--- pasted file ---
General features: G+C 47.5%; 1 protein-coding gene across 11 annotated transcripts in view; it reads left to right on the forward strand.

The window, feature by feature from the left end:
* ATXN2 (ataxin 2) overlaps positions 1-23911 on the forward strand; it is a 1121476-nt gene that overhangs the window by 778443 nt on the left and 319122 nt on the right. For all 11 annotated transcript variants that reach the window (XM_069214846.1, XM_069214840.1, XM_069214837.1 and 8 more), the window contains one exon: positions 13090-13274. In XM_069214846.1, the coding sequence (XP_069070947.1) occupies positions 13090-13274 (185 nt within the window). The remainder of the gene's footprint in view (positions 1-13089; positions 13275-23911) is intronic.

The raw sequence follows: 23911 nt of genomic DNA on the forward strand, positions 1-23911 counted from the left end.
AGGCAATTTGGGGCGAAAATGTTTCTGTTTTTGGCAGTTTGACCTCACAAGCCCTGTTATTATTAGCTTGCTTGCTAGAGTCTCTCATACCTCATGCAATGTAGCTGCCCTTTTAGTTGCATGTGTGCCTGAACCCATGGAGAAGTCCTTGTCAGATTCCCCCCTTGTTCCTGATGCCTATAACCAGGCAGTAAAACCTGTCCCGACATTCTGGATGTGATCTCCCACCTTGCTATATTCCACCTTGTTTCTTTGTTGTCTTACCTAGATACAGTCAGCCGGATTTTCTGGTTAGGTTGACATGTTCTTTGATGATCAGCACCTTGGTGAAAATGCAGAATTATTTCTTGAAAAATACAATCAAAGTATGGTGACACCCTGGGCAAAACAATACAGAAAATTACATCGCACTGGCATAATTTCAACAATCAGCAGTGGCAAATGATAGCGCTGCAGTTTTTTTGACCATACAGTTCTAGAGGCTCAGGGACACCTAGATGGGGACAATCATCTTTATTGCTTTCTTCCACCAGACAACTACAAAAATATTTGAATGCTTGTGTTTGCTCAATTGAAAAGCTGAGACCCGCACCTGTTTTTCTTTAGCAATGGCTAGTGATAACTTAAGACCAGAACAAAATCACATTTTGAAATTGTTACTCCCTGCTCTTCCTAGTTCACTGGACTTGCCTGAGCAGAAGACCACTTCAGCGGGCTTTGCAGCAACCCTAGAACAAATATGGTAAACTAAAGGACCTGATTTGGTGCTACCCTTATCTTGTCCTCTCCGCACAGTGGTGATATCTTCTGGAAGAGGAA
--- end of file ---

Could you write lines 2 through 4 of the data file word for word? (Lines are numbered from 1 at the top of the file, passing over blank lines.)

The window, feature by feature from the left end:
* ATXN2 (ataxin 2) overlaps positions 1-23911 on the forward strand; it is a 1121476-nt gene that overhangs the window by 778443 nt on the left and 319122 nt on the right. For all 11 annotated transcript variants that reach the window (XM_069214846.1, XM_069214840.1, XM_069214837.1 and 8 more), the window contains one exon: positions 13090-13274. In XM_069214846.1, the coding sequence (XP_069070947.1) occupies positions 13090-13274 (185 nt within the window). The remainder of the gene's footprint in view (positions 1-13089; positions 13275-23911) is intronic.

The raw sequence follows: 23911 nt of genomic DNA on the forward strand, positions 1-23911 counted from the left end.